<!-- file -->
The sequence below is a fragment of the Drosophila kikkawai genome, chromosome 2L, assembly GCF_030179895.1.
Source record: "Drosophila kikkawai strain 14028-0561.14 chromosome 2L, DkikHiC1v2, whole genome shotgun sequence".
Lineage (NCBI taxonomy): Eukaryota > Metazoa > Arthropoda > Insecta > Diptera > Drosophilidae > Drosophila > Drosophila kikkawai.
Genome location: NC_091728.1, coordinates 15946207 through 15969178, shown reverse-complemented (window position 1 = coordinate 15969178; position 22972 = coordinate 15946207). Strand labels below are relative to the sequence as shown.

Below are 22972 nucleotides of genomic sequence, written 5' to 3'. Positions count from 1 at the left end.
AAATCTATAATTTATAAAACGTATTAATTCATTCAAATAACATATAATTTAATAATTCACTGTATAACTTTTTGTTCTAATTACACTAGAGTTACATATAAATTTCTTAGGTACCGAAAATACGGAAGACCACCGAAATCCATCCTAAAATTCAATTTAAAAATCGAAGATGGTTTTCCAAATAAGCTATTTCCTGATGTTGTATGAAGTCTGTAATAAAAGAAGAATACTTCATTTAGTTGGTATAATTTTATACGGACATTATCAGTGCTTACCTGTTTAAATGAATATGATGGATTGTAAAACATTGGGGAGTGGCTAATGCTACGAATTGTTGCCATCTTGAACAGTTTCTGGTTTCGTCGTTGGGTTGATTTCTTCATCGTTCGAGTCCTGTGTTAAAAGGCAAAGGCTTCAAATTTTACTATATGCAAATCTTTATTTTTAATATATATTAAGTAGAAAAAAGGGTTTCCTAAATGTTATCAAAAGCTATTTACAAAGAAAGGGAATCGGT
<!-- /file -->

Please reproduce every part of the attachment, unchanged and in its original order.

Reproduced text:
The sequence below is a fragment of the Drosophila kikkawai genome, chromosome 2L, assembly GCF_030179895.1.
Source record: "Drosophila kikkawai strain 14028-0561.14 chromosome 2L, DkikHiC1v2, whole genome shotgun sequence".
Lineage (NCBI taxonomy): Eukaryota > Metazoa > Arthropoda > Insecta > Diptera > Drosophilidae > Drosophila > Drosophila kikkawai.
Genome location: NC_091728.1, coordinates 15946207 through 15969178, shown reverse-complemented (window position 1 = coordinate 15969178; position 22972 = coordinate 15946207). Strand labels below are relative to the sequence as shown.

Below are 22972 nucleotides of genomic sequence, written 5' to 3'. Positions count from 1 at the left end.
AAATCTATAATTTATAAAACGTATTAATTCATTCAAATAACATATAATTTAATAATTCACTGTATAACTTTTTGTTCTAATTACACTAGAGTTACATATAAATTTCTTAGGTACCGAAAATACGGAAGACCACCGAAATCCATCCTAAAATTCAATTTAAAAATCGAAGATGGTTTTCCAAATAAGCTATTTCCTGATGTTGTATGAAGTCTGTAATAAAAGAAGAATACTTCATTTAGTTGGTATAATTTTATACGGACATTATCAGTGCTTACCTGTTTAAATGAATATGATGGATTGTAAAACATTGGGGAGTGGCTAATGCTACGAATTGTTGCCATCTTGAACAGTTTCTGGTTTCGTCGTTGGGTTGATTTCTTCATCGTTCGAGTCCTGTGTTAAAAGGCAAAGGCTTCAAATTTTACTATATGCAAATCTTTATTTTTAATATATATTAAGTAGAAAAAAGGGTTTCCTAAATGTTATCAAAAGCTATTTACAAAGAAAGGGAATCGGT